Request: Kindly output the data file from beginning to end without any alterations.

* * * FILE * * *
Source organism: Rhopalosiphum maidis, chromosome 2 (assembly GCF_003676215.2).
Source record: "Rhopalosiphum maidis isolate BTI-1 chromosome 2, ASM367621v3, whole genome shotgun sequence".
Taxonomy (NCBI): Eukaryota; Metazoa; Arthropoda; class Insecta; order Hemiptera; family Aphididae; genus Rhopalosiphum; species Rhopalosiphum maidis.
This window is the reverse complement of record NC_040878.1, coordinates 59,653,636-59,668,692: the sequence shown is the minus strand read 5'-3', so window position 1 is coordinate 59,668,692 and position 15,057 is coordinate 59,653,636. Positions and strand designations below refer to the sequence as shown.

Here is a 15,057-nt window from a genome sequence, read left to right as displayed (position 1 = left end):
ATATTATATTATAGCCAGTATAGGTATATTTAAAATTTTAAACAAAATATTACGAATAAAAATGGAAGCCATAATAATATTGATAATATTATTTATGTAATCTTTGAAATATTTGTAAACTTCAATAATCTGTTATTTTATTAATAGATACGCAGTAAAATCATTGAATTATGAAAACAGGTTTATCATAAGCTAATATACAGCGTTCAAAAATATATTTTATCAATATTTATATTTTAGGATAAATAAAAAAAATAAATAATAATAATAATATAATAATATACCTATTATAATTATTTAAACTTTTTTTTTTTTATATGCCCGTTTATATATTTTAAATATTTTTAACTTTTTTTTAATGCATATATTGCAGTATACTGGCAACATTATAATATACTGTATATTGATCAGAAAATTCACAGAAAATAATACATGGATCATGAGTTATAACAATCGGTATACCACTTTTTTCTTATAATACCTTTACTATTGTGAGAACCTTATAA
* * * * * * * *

Source organism: Rhopalosiphum maidis, chromosome 2 (assembly GCF_003676215.2).
Source record: "Rhopalosiphum maidis isolate BTI-1 chromosome 2, ASM367621v3, whole genome shotgun sequence".
Taxonomy (NCBI): Eukaryota; Metazoa; Arthropoda; class Insecta; order Hemiptera; family Aphididae; genus Rhopalosiphum; species Rhopalosiphum maidis.
This window is the reverse complement of record NC_040878.1, coordinates 59,653,636-59,668,692: the sequence shown is the minus strand read 5'-3', so window position 1 is coordinate 59,668,692 and position 15,057 is coordinate 59,653,636. Positions and strand designations below refer to the sequence as shown.

Here is a 15,057-nt window from a genome sequence, read left to right as displayed (position 1 = left end):
ATATTATATTATAGCCAGTATAGGTATATTTAAAATTTTAAACAAAATATTACGAATAAAAATGGAAGCCATAATAATATTGATAATATTATTTATGTAATCTTTGAAATATTTGTAAACTTCAATAATCTGTTATTTTATTAATAGATACGCAGTAAAATCATTGAATTATGAAAACAGGTTTATCATAAGCTAATATACAGCGTTCAAAAATATATTTTATCAATATTTATATTTTAGGATAAATAAAAAAAATAAATAATAATAATAATATAATAATATACCTATTATAATTATTTAAACTTTTTTTTTTTTATATGCCCGTTTATATATTTTAAATATTTTTAACTTTTTTTTAATGCATATATTGCAGTATACTGGCAACATTATAATATACTGTATATTGATCAGAAAATTCACAGAAAATAATACATGGATCATGAGTTATAACAATCGGTATACCACTTTTTTCTTATAATACCTTTACTATTGTGAGAACCTTATAA